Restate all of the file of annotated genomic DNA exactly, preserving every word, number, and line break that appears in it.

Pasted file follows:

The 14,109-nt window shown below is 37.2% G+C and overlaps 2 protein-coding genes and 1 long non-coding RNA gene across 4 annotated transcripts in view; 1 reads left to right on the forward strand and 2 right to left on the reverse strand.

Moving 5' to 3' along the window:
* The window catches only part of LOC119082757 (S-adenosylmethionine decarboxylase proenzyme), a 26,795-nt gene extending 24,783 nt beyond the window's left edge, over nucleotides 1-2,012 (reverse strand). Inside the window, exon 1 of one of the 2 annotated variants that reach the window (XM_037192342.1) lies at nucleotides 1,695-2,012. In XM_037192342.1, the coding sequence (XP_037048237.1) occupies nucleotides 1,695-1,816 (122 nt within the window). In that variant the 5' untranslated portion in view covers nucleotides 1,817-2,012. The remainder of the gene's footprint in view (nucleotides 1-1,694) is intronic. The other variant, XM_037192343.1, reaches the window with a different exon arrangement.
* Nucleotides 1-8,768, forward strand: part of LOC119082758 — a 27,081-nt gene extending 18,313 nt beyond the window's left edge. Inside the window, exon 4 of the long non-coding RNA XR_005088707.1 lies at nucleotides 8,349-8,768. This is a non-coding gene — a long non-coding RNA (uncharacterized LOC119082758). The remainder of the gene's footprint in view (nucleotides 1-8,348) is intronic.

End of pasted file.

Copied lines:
The 14,109-nt window shown below is 37.2% G+C and overlaps 2 protein-coding genes and 1 long non-coding RNA gene across 4 annotated transcripts in view; 1 reads left to right on the forward strand and 2 right to left on the reverse strand.

Moving 5' to 3' along the window:
* The window catches only part of LOC119082757 (S-adenosylmethionine decarboxylase proenzyme), a 26,795-nt gene extending 24,783 nt beyond the window's left edge, over nucleotides 1-2,012 (reverse strand). Inside the window, exon 1 of one of the 2 annotated variants that reach the window (XM_037192342.1) lies at nucleotides 1,695-2,012. In XM_037192342.1, the coding sequence (XP_037048237.1) occupies nucleotides 1,695-1,816 (122 nt within the window). In that variant the 5' untranslated portion in view covers nucleotides 1,817-2,012. The remainder of the gene's footprint in view (nucleotides 1-1,694) is intronic. The other variant, XM_037192343.1, reaches the window with a different exon arrangement.
* Nucleotides 1-8,768, forward strand: part of LOC119082758 — a 27,081-nt gene extending 18,313 nt beyond the window's left edge. Inside the window, exon 4 of the long non-coding RNA XR_005088707.1 lies at nucleotides 8,349-8,768. This is a non-coding gene — a long non-coding RNA (uncharacterized LOC119082758). The remainder of the gene's footprint in view (nucleotides 1-8,348) is intronic.